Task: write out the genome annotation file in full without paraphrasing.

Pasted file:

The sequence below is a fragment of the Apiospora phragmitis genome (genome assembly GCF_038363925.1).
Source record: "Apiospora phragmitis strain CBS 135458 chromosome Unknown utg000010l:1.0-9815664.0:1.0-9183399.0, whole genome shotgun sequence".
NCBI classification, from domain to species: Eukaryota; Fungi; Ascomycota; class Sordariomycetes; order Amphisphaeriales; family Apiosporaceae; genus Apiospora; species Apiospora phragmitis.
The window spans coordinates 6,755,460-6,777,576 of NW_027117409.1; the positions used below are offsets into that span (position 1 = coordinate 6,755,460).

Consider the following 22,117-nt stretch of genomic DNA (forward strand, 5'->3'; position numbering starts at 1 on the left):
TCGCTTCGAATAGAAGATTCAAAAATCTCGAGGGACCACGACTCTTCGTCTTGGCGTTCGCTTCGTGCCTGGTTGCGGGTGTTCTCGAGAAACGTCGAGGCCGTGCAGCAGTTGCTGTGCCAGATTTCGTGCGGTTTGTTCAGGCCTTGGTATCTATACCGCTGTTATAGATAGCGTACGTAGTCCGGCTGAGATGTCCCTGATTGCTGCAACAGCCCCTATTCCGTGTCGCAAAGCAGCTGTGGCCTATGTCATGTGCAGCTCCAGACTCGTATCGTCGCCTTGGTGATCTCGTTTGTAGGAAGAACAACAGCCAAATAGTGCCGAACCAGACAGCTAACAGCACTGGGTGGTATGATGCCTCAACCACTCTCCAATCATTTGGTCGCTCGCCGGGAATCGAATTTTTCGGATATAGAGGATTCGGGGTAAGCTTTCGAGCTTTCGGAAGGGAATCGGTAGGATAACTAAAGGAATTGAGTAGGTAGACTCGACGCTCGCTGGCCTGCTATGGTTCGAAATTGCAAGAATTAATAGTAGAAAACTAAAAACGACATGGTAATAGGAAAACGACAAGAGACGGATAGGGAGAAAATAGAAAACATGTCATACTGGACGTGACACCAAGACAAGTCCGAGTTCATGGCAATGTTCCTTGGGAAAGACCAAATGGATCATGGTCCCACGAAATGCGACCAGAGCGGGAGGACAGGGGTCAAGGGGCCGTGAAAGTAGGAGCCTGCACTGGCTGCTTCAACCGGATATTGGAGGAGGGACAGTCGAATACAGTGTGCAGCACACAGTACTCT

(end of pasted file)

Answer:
The sequence below is a fragment of the Apiospora phragmitis genome (genome assembly GCF_038363925.1).
Source record: "Apiospora phragmitis strain CBS 135458 chromosome Unknown utg000010l:1.0-9815664.0:1.0-9183399.0, whole genome shotgun sequence".
NCBI classification, from domain to species: Eukaryota; Fungi; Ascomycota; class Sordariomycetes; order Amphisphaeriales; family Apiosporaceae; genus Apiospora; species Apiospora phragmitis.
The window spans coordinates 6,755,460-6,777,576 of NW_027117409.1; the positions used below are offsets into that span (position 1 = coordinate 6,755,460).

Consider the following 22,117-nt stretch of genomic DNA (forward strand, 5'->3'; position numbering starts at 1 on the left):
TCGCTTCGAATAGAAGATTCAAAAATCTCGAGGGACCACGACTCTTCGTCTTGGCGTTCGCTTCGTGCCTGGTTGCGGGTGTTCTCGAGAAACGTCGAGGCCGTGCAGCAGTTGCTGTGCCAGATTTCGTGCGGTTTGTTCAGGCCTTGGTATCTATACCGCTGTTATAGATAGCGTACGTAGTCCGGCTGAGATGTCCCTGATTGCTGCAACAGCCCCTATTCCGTGTCGCAAAGCAGCTGTGGCCTATGTCATGTGCAGCTCCAGACTCGTATCGTCGCCTTGGTGATCTCGTTTGTAGGAAGAACAACAGCCAAATAGTGCCGAACCAGACAGCTAACAGCACTGGGTGGTATGATGCCTCAACCACTCTCCAATCATTTGGTCGCTCGCCGGGAATCGAATTTTTCGGATATAGAGGATTCGGGGTAAGCTTTCGAGCTTTCGGAAGGGAATCGGTAGGATAACTAAAGGAATTGAGTAGGTAGACTCGACGCTCGCTGGCCTGCTATGGTTCGAAATTGCAAGAATTAATAGTAGAAAACTAAAAACGACATGGTAATAGGAAAACGACAAGAGACGGATAGGGAGAAAATAGAAAACATGTCATACTGGACGTGACACCAAGACAAGTCCGAGTTCATGGCAATGTTCCTTGGGAAAGACCAAATGGATCATGGTCCCACGAAATGCGACCAGAGCGGGAGGACAGGGGTCAAGGGGCCGTGAAAGTAGGAGCCTGCACTGGCTGCTTCAACCGGATATTGGAGGAGGGACAGTCGAATACAGTGTGCAGCACACAGTACTCT